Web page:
The science of the squeeze
The theory behind the use of compression garments is that they have two main periods of use – during and, more commonly, after exercise. During exercise, it is thought they aid improved blood flow, therefore providing working muscles with more oxygen. The theory here is that as the blood returning from the lower body is having to work against gravity, squeezing the veins increases that pressure, a bit like how squeezing a hosepipe increases the water pressure – it aids the system in becoming more efficient. This would reduce the perceived difficulty of exercise at a given intensity, which we would all appreciate. It is also thought that the factor of wearing tighter-fitting clothing aids our proprioception, or our ability to know where our body is in space. This might sound a little odd but it is thought this will improve our ability to maintain a correct posture, which can help to make us more efficient.
Following exercise, as we’ve alluded to, compression garments aim to minimise delayed onset muscle soreness (DOMS). This is the specific muscle ache we have the day after a hard session. It is thought this is achieved through some of the same mechanisms as having a massage. It is thought they also increase the temperature of the muscle they are around. This also promotes blood flow and can promote healing.
Lastly, there are some rumblings that compression garments are able to reduce injury risk. This is linked to the fact that by aiding the warming of our muscles, we may be less likely to strain or pull a muscle.
Wouldn’t it be great if all of that were backed by science? Well, let’s see what we can unearth.
Starting off with the claims for use during exercise, it doesn’t seem like we are off to a great start. From the limited evidence out there, typically looking at runners, it doesn’t seem there’s much linking compression garments and improved running performance directly. This is likely because our bodies are already pretty good at what they do. When we exercise, the muscles, as well as propelling us around, are squeezing the blood back to our hearts. As a consequence, the addition of a compression garment doesn’t really add much to this system.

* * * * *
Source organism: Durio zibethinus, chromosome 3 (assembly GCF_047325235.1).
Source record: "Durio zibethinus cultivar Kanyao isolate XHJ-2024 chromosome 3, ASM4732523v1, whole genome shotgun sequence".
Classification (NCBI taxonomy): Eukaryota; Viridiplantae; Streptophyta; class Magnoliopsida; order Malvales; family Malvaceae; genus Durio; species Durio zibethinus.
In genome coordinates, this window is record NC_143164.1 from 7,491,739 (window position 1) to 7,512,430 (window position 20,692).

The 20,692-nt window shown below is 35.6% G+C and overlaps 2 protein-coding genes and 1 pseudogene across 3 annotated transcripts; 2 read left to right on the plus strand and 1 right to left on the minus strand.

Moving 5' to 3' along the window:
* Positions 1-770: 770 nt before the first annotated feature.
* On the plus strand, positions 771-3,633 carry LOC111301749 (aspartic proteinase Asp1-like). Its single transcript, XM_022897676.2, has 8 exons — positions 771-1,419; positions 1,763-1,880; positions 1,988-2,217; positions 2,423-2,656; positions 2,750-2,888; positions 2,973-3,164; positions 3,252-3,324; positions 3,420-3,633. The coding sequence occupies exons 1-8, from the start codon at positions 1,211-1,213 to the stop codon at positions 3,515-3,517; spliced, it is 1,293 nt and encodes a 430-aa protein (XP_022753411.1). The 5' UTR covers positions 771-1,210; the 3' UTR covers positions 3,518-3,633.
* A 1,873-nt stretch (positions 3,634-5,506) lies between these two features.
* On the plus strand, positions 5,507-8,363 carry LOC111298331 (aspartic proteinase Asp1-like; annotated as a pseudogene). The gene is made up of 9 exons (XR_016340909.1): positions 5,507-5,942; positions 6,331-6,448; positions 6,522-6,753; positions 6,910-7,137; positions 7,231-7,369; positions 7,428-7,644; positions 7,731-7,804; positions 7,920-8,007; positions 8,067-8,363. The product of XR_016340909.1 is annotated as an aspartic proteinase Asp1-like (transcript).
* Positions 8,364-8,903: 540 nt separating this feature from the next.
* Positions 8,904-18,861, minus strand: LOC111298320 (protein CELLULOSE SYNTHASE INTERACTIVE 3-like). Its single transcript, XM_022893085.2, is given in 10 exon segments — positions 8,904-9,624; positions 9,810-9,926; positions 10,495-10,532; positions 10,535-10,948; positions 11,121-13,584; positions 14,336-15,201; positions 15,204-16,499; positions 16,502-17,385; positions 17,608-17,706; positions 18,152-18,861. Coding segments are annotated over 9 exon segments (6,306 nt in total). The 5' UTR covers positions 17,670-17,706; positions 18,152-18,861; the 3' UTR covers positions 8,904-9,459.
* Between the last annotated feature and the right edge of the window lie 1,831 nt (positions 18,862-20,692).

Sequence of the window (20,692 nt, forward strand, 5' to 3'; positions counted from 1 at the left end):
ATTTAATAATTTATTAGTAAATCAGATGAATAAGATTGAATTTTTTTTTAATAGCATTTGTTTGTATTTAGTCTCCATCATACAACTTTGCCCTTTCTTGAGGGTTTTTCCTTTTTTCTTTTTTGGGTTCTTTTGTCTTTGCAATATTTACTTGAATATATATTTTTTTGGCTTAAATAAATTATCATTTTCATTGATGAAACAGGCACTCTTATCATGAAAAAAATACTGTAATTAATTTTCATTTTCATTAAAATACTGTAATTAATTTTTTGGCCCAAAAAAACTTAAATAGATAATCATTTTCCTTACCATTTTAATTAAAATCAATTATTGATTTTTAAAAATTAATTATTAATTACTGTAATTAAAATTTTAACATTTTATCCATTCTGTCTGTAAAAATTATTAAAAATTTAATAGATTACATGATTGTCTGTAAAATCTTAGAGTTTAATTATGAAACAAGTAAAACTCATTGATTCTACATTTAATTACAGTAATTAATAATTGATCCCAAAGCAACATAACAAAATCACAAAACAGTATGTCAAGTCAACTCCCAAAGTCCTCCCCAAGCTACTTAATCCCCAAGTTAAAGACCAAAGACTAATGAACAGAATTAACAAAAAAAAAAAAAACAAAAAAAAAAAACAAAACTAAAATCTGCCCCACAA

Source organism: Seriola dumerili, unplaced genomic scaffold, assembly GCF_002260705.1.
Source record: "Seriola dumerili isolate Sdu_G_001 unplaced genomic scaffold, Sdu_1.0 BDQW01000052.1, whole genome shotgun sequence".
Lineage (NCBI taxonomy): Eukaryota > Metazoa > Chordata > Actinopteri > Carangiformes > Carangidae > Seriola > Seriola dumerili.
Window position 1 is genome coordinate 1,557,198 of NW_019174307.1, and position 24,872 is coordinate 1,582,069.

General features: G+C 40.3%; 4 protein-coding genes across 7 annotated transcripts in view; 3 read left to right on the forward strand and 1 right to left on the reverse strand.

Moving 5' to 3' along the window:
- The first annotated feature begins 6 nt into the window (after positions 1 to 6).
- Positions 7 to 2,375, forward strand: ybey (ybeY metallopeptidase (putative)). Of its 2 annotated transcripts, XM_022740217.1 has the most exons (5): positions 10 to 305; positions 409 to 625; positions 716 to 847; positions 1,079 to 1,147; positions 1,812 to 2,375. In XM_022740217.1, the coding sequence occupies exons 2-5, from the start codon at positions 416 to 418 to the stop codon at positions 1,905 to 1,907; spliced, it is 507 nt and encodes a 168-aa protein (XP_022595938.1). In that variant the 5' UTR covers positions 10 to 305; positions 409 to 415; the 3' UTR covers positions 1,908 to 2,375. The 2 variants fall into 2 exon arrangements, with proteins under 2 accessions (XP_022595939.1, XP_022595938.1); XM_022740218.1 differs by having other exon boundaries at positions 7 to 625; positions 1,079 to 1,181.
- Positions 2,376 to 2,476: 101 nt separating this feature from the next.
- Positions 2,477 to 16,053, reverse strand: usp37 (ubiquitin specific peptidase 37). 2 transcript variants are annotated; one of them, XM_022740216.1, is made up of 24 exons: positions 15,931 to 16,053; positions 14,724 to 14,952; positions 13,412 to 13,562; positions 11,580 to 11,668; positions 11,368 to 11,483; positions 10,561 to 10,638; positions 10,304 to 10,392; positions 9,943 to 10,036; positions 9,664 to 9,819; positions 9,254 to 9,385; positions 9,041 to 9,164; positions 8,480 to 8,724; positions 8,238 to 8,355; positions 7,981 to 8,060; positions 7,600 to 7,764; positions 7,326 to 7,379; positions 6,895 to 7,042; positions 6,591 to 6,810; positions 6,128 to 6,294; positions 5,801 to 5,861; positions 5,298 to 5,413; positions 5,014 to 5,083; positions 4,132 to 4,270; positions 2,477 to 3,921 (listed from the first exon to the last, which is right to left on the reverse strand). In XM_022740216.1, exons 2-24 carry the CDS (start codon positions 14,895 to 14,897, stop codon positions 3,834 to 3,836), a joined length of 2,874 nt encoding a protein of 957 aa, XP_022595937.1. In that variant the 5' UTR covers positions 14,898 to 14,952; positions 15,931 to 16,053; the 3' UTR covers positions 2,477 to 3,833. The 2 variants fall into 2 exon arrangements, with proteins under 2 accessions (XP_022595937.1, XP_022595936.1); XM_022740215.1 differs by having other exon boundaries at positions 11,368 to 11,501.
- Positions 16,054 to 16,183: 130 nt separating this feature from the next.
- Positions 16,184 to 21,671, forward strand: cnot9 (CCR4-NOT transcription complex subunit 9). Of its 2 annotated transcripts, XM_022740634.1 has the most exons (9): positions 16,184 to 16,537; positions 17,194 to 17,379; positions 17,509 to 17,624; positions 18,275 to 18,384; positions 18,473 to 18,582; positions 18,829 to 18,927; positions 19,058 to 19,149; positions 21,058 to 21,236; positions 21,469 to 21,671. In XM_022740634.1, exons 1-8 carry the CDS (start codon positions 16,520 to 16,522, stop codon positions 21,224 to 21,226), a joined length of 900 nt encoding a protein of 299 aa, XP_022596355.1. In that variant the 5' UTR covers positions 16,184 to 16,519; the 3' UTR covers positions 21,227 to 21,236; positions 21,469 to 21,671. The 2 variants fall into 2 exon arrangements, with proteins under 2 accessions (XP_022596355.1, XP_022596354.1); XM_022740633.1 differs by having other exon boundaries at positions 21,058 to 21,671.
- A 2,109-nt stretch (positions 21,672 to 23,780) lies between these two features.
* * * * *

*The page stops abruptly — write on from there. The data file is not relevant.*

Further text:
It was also hoped that by stopping our muscles from shaking too much when we hit the ground during running, this too may limit the micro-trauma to the muscle, which is associated with soreness. Sadly, it doesn’t seem like there’s too much to this one either. Also, though some studies have found that wearing tighter garments during exercise does indeed improve our proprioception, this hasn’t translated to better performance. Maybe this could be an advantage for those who are trying to overcome serious technique issues but as is often the case with science, we can’t say that for sure just yet.
So, let’s shift our hopes to recovery, and perhaps more where we think these types of clothing can benefit us. Thankfully, here we’re on slightly more solid ground. It does seem there is a link between the wearing of compression garments and reduced muscle soreness and fatigue. This likely is based on more solid foundations as its history lies in the medical rather than sporting realm. Compression has been used for years to reduce swelling after an operation by pushing pooled fluids and blood away from the specific area. This isn’t enough to improve performance during running, as we’ve said, but can be useful during recovery. Often such research points to weight training though, where there is obviously a huge muscular load. The evidence for improved recovery — measured by an ability to reproduce a performance during a 24-hr recovery phase in cycling and running — is limited. There is also limited evidence to suggest that DOMS duration or intensity is reduced following use of compression garments.